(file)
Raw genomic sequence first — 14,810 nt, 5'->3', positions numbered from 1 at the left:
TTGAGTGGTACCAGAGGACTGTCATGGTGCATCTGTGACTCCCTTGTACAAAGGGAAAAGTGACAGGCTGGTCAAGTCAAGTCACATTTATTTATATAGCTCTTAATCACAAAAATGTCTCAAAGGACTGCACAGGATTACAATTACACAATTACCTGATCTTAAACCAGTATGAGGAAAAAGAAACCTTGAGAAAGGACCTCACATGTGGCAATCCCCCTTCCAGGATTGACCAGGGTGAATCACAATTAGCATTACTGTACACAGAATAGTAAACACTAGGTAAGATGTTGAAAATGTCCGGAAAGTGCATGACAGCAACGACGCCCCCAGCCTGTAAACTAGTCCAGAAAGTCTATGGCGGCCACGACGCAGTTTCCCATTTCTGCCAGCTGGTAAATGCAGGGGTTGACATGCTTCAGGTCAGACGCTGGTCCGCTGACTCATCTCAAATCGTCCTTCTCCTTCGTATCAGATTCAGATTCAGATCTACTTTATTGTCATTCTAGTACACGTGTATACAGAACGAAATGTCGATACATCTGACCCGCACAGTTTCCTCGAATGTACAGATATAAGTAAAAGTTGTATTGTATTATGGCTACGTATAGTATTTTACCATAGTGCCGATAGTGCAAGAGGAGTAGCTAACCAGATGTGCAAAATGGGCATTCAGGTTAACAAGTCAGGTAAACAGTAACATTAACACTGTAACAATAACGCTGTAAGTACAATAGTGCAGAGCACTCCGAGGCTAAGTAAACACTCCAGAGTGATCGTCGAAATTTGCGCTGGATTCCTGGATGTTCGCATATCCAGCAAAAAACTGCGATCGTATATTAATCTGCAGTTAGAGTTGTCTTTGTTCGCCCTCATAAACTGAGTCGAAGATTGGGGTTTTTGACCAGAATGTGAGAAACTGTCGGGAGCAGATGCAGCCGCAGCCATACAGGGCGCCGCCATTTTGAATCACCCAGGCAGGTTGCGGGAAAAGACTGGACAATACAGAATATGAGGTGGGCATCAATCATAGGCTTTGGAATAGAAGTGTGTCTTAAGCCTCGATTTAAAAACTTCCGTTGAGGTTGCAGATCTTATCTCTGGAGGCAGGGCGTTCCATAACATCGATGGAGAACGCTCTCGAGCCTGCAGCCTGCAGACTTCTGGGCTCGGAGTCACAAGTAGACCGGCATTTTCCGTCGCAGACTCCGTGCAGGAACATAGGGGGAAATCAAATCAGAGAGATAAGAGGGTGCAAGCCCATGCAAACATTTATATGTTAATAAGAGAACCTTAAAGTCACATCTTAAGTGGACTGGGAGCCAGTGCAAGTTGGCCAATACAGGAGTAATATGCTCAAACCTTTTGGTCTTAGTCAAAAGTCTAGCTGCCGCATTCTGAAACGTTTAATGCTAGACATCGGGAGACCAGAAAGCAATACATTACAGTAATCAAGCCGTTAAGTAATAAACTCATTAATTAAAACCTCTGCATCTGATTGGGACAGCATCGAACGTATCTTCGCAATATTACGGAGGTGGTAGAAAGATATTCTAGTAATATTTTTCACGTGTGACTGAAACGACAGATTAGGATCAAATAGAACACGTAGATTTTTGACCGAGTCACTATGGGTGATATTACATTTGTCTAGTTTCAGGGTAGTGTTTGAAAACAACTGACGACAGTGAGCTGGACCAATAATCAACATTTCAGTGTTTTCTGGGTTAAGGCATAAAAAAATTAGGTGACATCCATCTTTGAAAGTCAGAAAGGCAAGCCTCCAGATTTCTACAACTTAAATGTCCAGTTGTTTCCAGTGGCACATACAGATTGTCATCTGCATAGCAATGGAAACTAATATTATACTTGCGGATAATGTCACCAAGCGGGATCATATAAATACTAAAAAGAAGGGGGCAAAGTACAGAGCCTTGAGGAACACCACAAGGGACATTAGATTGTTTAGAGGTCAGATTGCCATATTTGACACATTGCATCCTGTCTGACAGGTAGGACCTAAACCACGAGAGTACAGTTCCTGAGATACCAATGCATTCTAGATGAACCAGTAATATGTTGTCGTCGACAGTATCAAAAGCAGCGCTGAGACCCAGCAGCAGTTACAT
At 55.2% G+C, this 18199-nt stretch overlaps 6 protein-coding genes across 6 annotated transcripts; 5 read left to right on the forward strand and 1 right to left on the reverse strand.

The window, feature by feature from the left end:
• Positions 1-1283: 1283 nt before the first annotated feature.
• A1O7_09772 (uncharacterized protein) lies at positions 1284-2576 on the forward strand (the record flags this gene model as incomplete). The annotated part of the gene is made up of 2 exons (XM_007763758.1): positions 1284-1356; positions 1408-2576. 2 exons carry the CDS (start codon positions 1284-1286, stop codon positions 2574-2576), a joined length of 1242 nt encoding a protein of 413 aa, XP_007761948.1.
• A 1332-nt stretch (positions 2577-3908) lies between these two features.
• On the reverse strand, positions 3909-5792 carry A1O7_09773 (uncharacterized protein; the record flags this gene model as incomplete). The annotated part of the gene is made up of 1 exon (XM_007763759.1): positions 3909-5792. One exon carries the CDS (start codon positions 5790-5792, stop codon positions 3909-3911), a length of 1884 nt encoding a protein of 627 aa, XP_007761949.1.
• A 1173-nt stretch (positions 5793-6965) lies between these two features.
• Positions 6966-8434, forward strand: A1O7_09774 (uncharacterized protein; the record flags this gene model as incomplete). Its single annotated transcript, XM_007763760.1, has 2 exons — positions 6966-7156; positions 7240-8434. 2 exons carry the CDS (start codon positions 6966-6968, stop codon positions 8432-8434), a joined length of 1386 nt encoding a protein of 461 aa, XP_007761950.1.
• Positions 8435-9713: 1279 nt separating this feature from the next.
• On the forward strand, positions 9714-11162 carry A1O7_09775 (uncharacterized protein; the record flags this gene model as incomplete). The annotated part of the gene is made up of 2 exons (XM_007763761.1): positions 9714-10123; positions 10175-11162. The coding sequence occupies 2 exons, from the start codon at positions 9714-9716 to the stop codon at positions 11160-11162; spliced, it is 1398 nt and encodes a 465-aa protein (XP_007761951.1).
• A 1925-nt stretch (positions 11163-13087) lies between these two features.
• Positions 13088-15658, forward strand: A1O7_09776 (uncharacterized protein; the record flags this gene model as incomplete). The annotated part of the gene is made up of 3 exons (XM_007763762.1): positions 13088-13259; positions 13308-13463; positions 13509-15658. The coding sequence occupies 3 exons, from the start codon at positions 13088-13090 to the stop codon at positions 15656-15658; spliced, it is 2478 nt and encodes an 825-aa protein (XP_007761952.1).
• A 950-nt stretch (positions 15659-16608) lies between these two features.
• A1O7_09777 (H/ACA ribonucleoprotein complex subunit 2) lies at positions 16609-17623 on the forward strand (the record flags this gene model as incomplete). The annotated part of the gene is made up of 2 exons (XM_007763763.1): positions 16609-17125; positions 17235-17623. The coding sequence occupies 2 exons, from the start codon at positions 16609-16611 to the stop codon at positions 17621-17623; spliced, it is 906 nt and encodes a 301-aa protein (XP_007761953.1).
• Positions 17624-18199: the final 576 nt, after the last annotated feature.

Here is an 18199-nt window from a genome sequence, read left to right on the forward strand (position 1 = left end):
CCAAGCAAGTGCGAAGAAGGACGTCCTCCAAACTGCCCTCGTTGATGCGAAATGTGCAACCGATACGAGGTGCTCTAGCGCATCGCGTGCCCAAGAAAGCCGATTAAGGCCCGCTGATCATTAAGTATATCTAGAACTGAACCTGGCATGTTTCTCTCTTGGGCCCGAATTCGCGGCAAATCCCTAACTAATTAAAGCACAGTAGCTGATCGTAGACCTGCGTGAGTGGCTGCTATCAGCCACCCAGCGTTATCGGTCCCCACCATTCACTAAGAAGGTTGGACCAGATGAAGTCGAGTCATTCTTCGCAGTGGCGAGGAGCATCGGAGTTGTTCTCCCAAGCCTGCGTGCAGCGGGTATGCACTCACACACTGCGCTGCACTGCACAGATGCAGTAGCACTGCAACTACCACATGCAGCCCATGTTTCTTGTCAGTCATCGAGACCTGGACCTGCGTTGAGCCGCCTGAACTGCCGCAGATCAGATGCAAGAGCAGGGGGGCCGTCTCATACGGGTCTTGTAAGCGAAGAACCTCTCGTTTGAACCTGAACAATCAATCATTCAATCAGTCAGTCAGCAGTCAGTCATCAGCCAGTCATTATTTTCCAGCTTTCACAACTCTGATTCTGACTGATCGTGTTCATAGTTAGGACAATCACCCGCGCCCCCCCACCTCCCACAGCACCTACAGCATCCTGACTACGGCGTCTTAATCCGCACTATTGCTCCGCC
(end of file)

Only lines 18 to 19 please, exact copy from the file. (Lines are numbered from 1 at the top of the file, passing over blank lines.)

Here is an 18199-nt window from a genome sequence, read left to right on the forward strand (position 1 = left end):
CCAAGCAAGTGCGAAGAAGGACGTCCTCCAAACTGCCCTCGTTGATGCGAAATGTGCAACCGATACGAGGTGCTCTAGCGCATCGCGTGCCCAAGAAAGCCGATTAAGGCCCGCTGATCATTAAGTATATCTAGAACTGAACCTGGCATGTTTCTCTCTTGGGCCCGAATTCGCGGCAAATCCCTAACTAATTAAAGCACAGTAGCTGATCGTAGACCTGCGTGAGTGGCTGCTATCAGCCACCCAGCGTTATCGGTCCCCACCATTCACTAAGAAGGTTGGACCAGATGAAGTCGAGTCATTCTTCGCAGTGGCGAGGAGCATCGGAGTTGTTCTCCCAAGCCTGCGTGCAGCGGGTATGCACTCACACACTGCGCTGCACTGCACAGATGCAGTAGCACTGCAACTACCACATGCAGCCCATGTTTCTTGTCAGTCATCGAGACCTGGACCTGCGTTGAGCCGCCTGAACTGCCGCAGATCAGATGCAAGAGCAGGGGGGCCGTCTCATACGGGTCTTGTAAGCGAAGAACCTCTCGTTTGAACCTGAACAATCAATCATTCAATCAGTCAGTCAGCAGTCAGTCATCAGCCAGTCATTATTTTCCAGCTTTCACAACTCTGATTCTGACTGATCGTGTTCATAGTTAGGACAATCACCCGCGCCCCCCCACCTCCCACAGCACCTACAGCATCCTGACTACGGCGTCTTAATCCGCACTATTGCTCCGCC